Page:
There’s a Russian word that I’ve recently become enamored with. It’s called zakuski and it means “small bites” or hors d’oeuvres.
Though I suppose it’s not really the word that I’ve fallen for, so much as the idea of the zakuski table—a table that is completely covered by an array of dishes meant for snacking on during a Russian party. Bright hues of yellow, red, green and orange pop against decadent silver and gold dinnerware. Contrasting foods–some that are rich and some that are lean, some that are hot and some that are cold–decorate the tablescape. Dozens of small plates and bowls are scattered throughout in disarray, made all the more jumbled by the infinite number of accompanying utensils for serving.
Upon entering a host’s home, guests are promptly greeted with a shot of some type of liquor, most likely vodka, designed to provide immediate warming relief from the frigid Siberian cold, which they down quickly, followed by a bite of prepared food. The sequence continues until the bottles are empty and the bellies are full; a rather jovial affair that leaves me with the odd feeling that I’d somehow fit right in in Russia, at least when it comes to the dinner party culture.
Even more fascinating, a host’s status is allegedly judged not by the size of their home, the quality of their cars, or the quantity of their belongings, as it tends to be in the US, but rather by the amount of tablecloth left showing on their zakuski table…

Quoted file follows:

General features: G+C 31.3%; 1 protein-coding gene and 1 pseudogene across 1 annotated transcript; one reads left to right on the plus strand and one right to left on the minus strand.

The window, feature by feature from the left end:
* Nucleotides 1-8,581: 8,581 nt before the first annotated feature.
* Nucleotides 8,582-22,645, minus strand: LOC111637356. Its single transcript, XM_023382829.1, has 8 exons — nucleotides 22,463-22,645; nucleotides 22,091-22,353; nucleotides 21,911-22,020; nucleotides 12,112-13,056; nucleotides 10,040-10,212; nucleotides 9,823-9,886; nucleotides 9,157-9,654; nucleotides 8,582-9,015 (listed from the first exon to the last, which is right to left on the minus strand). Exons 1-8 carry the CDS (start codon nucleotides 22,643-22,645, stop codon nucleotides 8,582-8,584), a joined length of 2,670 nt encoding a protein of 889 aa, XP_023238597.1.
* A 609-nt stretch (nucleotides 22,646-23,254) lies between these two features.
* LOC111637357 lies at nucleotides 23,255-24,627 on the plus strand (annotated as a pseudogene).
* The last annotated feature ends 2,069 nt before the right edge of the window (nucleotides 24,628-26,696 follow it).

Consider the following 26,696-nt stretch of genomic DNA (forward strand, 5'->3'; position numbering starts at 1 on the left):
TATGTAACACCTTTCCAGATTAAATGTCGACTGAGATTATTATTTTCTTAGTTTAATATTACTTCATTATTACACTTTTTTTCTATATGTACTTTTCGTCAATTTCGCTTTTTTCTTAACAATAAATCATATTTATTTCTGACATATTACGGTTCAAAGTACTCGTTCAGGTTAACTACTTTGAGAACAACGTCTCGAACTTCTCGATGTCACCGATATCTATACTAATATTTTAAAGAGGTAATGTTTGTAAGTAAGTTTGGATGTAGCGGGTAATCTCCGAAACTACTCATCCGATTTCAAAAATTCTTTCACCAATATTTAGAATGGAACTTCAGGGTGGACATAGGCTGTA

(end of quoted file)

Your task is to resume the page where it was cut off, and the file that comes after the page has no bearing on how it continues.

Lots of tablecloth surrounding those petite plates? Poor. Stingy. A failure. (Yikes!)
Not an inch of space left on your jam-packed table surface? Wealthy. Generous. Dinner party perfection.
After packing my belly full with zakuski at Kachka, I felt inspired by this style of eating and partying. And so for this New Years Eve, we’re planning a Russian-themed dinner complete with smoked fish, caviar, blinis, pickled vegetables, steamed lobster (this is probably inauthentic, but I’m going to make it work), rye toast, champagne and vodka. Lots and lots of vodka.
(Cue New Years Day hangover.)
So for this post, I’m offering a recipe for blini, or small yeasty pancakes, to be paired with assorted toppings, in case you have a hankering for a Russian NYE holiday too. The buttery blini batter takes a good bit of time to come together, about three to four hours, as the yeast has to rise. However, I’ve found that it’s possible to prepare the batter a night or two before, and store it covered in the refrigerator with little impact on the final product. If it gets too thick while sitting in the fridge, just thin it out with a little half and half, one tablespoon at a time.
I plan to serve my yeasted blini with an array of toppings, such as smoked salmon, caviar and roe, dairy spreads, hard-boiled eggs, and fresh herbs. And while guests will be free to make their own pairings, my personal favorite combinations include:
- Smoked salmon or lox, crème fraiche, and dill
- Caviar (or roe), crème fraiche, and chives
- Truffle butter, hard boiled eggs, chives, and flaked sea salt
In addition, I wanted to leave you with a few drink ideas since we all know that NYE’s are meant to be boozy. Here’s what we’ll be pouring as we ring in the new year:
- Vodka sippers